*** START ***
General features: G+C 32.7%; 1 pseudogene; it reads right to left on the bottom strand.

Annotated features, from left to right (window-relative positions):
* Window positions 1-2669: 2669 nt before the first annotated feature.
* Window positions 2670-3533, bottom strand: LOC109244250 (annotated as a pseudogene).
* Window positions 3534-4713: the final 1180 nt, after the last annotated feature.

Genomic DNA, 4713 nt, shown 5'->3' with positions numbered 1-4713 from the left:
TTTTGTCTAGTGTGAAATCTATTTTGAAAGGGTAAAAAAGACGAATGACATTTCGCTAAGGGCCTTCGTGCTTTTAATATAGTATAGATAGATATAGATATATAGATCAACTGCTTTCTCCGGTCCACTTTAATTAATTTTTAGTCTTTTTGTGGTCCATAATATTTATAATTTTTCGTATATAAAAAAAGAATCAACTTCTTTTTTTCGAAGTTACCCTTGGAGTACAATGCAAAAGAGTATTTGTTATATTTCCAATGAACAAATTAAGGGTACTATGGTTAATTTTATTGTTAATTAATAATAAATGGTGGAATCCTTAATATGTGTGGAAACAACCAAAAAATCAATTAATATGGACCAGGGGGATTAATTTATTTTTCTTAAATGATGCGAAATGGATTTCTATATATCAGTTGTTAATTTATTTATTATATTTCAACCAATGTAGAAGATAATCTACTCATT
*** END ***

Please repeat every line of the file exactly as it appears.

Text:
General features: G+C 32.7%; 1 pseudogene; it reads right to left on the bottom strand.

Annotated features, from left to right (window-relative positions):
* Window positions 1-2669: 2669 nt before the first annotated feature.
* Window positions 2670-3533, bottom strand: LOC109244250 (annotated as a pseudogene).
* Window positions 3534-4713: the final 1180 nt, after the last annotated feature.

Genomic DNA, 4713 nt, shown 5'->3' with positions numbered 1-4713 from the left:
TTTTGTCTAGTGTGAAATCTATTTTGAAAGGGTAAAAAAGACGAATGACATTTCGCTAAGGGCCTTCGTGCTTTTAATATAGTATAGATAGATATAGATATATAGATCAACTGCTTTCTCCGGTCCACTTTAATTAATTTTTAGTCTTTTTGTGGTCCATAATATTTATAATTTTTCGTATATAAAAAAAGAATCAACTTCTTTTTTTCGAAGTTACCCTTGGAGTACAATGCAAAAGAGTATTTGTTATATTTCCAATGAACAAATTAAGGGTACTATGGTTAATTTTATTGTTAATTAATAATAAATGGTGGAATCCTTAATATGTGTGGAAACAACCAAAAAATCAATTAATATGGACCAGGGGGATTAATTTATTTTTCTTAAATGATGCGAAATGGATTTCTATATATCAGTTGTTAATTTATTTATTATATTTCAACCAATGTAGAAGATAATCTACTCATT